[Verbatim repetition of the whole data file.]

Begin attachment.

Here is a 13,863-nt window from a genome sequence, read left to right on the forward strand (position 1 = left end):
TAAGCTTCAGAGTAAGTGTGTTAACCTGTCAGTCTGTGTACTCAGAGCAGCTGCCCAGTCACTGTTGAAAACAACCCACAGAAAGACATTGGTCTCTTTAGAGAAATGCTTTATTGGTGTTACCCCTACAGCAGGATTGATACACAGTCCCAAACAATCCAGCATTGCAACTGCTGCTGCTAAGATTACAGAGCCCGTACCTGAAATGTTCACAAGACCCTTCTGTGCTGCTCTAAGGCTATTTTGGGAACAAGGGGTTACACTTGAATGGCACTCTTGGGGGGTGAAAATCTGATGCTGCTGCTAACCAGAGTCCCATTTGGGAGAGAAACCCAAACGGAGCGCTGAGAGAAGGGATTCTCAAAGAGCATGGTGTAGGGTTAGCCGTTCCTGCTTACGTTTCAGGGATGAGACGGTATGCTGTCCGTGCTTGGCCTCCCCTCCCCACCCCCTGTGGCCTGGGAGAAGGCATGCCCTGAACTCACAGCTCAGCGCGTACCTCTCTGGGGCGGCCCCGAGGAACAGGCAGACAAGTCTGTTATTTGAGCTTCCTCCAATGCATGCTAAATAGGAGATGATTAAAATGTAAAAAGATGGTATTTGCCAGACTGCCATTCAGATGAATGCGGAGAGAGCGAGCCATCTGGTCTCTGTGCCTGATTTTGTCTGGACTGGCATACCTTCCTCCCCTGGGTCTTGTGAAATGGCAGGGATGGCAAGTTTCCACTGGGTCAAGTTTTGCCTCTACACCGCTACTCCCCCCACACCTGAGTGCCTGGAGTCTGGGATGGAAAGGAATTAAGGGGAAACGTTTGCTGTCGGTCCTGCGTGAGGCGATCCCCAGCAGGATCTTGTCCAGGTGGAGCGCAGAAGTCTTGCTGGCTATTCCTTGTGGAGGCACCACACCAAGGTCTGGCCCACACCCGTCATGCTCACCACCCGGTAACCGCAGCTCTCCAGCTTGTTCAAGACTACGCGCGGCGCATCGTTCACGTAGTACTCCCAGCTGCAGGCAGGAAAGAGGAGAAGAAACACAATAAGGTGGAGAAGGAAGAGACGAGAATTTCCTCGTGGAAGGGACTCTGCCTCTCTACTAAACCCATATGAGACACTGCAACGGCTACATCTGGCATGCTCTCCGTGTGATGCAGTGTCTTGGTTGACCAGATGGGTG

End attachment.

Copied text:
Here is a 13,863-nt window from a genome sequence, read left to right on the forward strand (position 1 = left end):
TAAGCTTCAGAGTAAGTGTGTTAACCTGTCAGTCTGTGTACTCAGAGCAGCTGCCCAGTCACTGTTGAAAACAACCCACAGAAAGACATTGGTCTCTTTAGAGAAATGCTTTATTGGTGTTACCCCTACAGCAGGATTGATACACAGTCCCAAACAATCCAGCATTGCAACTGCTGCTGCTAAGATTACAGAGCCCGTACCTGAAATGTTCACAAGACCCTTCTGTGCTGCTCTAAGGCTATTTTGGGAACAAGGGGTTACACTTGAATGGCACTCTTGGGGGGTGAAAATCTGATGCTGCTGCTAACCAGAGTCCCATTTGGGAGAGAAACCCAAACGGAGCGCTGAGAGAAGGGATTCTCAAAGAGCATGGTGTAGGGTTAGCCGTTCCTGCTTACGTTTCAGGGATGAGACGGTATGCTGTCCGTGCTTGGCCTCCCCTCCCCACCCCCTGTGGCCTGGGAGAAGGCATGCCCTGAACTCACAGCTCAGCGCGTACCTCTCTGGGGCGGCCCCGAGGAACAGGCAGACAAGTCTGTTATTTGAGCTTCCTCCAATGCATGCTAAATAGGAGATGATTAAAATGTAAAAAGATGGTATTTGCCAGACTGCCATTCAGATGAATGCGGAGAGAGCGAGCCATCTGGTCTCTGTGCCTGATTTTGTCTGGACTGGCATACCTTCCTCCCCTGGGTCTTGTGAAATGGCAGGGATGGCAAGTTTCCACTGGGTCAAGTTTTGCCTCTACACCGCTACTCCCCCCACACCTGAGTGCCTGGAGTCTGGGATGGAAAGGAATTAAGGGGAAACGTTTGCTGTCGGTCCTGCGTGAGGCGATCCCCAGCAGGATCTTGTCCAGGTGGAGCGCAGAAGTCTTGCTGGCTATTCCTTGTGGAGGCACCACACCAAGGTCTGGCCCACACCCGTCATGCTCACCACCCGGTAACCGCAGCTCTCCAGCTTGTTCAAGACTACGCGCGGCGCATCGTTCACGTAGTACTCCCAGCTGCAGGCAGGAAAGAGGAGAAGAAACACAATAAGGTGGAGAAGGAAGAGACGAGAATTTCCTCGTGGAAGGGACTCTGCCTCTCTACTAAACCCATATGAGACACTGCAACGGCTACATCTGGCATGCTCTCCGTGTGATGCAGTGTCTTGGTTGACCAGATGGGTG